The new data has prompted cautious optimism among public health experts, and suggests that policies aimed at curbing the death toll from the opioid epidemic may be working. “If we’re truly at an inflection point, it would be the best news all year,” said an epidemiologist at Johns Hopkins.
New provisional data from the U.S. Centers for Disease Control and Prevention show that drug overdose deaths declined in 14 states during the 12-month period that ended July 2017, a potentially hopeful sign that policies aimed at curbing the death toll may be working, Stateline reports. In an opioid epidemic that began in the late 1990s, drug deaths have been climbing steadily every year, in nearly every state. A break in that trend, even if limited to 14 states, has prompted cautious optimism among some public health experts. “It could be welcome news,” said Caleb Alexander, an epidemiologist and co-director of Johns Hopkins University’s Center for Drug Safety and Effectiveness.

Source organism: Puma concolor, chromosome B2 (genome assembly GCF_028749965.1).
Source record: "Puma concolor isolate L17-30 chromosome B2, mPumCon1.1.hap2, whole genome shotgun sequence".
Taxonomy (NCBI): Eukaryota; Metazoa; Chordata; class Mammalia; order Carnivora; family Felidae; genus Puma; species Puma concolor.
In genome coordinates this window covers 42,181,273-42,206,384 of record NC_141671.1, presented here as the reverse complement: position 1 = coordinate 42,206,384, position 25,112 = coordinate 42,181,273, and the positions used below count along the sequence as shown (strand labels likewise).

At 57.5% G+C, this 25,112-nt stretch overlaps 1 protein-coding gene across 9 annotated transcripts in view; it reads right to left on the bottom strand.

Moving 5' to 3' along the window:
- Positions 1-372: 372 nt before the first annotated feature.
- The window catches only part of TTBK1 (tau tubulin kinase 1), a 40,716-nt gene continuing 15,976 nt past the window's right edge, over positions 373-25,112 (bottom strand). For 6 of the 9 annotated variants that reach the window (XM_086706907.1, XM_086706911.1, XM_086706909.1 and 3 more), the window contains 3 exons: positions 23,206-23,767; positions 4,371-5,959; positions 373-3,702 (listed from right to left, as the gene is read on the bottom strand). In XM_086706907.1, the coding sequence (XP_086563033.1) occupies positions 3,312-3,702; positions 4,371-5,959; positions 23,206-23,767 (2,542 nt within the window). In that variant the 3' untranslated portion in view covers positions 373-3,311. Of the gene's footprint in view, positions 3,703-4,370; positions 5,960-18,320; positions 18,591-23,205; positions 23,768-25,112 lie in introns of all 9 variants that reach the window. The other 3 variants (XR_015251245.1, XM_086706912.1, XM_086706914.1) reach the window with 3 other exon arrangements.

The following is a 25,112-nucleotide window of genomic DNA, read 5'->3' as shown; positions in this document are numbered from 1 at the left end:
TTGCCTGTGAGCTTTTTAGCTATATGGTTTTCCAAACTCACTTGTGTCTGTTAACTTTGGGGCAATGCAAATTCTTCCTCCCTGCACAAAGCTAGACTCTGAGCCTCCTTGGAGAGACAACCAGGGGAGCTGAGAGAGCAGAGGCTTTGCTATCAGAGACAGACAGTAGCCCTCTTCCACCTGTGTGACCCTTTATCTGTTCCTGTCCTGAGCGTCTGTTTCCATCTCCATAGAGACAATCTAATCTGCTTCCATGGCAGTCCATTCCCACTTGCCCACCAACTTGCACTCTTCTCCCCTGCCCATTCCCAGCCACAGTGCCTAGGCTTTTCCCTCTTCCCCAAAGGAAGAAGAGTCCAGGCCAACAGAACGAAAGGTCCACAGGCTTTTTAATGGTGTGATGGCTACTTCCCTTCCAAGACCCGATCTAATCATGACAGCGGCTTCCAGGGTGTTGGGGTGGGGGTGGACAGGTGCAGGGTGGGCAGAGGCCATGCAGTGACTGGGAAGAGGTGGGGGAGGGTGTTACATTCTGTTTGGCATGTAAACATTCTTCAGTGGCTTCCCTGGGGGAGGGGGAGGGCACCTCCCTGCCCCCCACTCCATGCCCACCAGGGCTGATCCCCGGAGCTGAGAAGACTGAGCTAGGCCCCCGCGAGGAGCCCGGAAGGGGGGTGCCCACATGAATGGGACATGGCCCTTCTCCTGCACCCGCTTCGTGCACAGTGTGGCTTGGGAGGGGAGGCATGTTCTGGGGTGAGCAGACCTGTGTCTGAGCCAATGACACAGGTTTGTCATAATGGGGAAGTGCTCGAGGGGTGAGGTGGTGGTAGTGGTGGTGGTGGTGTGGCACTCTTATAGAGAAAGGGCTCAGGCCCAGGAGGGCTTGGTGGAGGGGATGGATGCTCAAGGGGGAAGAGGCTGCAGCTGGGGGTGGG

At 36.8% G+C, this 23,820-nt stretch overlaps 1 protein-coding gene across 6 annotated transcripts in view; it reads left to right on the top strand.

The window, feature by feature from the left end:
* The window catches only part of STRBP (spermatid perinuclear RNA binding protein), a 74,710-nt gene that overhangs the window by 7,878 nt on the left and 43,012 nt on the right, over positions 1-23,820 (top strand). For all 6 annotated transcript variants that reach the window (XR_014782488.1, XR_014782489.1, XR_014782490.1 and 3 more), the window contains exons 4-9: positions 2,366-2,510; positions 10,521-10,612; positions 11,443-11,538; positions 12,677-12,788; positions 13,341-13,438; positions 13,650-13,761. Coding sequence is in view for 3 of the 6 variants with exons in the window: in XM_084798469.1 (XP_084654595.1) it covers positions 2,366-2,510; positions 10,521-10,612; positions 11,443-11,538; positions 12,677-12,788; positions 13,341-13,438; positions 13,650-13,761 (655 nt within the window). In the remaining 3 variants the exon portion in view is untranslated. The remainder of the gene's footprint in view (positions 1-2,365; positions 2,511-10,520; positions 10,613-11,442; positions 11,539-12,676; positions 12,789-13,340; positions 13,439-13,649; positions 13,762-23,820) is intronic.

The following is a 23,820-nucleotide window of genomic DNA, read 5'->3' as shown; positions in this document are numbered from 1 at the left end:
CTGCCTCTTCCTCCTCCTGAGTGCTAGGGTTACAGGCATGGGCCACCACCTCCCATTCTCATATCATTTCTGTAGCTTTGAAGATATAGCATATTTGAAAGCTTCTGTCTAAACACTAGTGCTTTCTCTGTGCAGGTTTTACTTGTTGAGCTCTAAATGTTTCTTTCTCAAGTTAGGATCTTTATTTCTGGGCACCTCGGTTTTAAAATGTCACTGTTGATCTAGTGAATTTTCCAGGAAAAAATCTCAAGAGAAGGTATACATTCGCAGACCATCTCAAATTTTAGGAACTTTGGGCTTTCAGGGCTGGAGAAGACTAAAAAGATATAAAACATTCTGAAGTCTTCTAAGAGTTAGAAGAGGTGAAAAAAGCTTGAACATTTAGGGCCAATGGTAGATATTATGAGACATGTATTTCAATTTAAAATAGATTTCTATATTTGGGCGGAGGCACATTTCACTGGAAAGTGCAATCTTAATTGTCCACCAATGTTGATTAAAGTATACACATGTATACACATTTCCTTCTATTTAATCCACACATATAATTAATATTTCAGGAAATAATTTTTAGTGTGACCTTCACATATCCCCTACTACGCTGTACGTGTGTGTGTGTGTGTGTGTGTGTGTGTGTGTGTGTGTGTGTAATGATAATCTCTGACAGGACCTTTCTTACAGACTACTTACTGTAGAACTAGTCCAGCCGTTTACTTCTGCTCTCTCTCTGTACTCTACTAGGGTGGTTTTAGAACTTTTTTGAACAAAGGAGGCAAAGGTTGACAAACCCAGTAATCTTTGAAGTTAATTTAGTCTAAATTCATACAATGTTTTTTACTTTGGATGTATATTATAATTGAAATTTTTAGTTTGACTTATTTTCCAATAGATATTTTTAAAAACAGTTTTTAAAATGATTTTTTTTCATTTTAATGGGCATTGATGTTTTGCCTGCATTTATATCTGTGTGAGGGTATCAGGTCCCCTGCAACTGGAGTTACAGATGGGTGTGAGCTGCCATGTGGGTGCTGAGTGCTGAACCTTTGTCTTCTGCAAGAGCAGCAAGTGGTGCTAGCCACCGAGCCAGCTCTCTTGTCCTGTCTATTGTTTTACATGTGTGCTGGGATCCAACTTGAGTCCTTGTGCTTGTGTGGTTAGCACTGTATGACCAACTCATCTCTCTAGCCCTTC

“If we’re truly at a plateau or inflection point, it would be the best news all year,” he said. “But we’re still seeing rates of overdose that are leaps and bounds higher than what we were seeing a decade ago and far beyond any other country in the world.” The reported drop in deaths occurred in Wyoming, Utah, Washington, Alaska, Montana, Mississippi, Kansas, Rhode Island, Oregon, California, Tennessee, Massachusetts, Arizona and Hawaii. That compares with declines in only three states — Nebraska, Washington and Wyoming — for an earlier 12-month period that ended in January 2017. Even as more states saw a drop in deaths, several saw death spikes of more than 30 percent, most likely due to the increasing presence of the deadly synthetic drug fentanyl in the illicit drug supply, drug experts say. Those are Delaware, Florida, New Jersey, Ohio and Pennsylvania, along with the District of Columbia. Published monthly since August, the new CDC statistics are a compilation of death certificate data from all 50 states for a rolling 12-month period ending seven months prior to release of each report.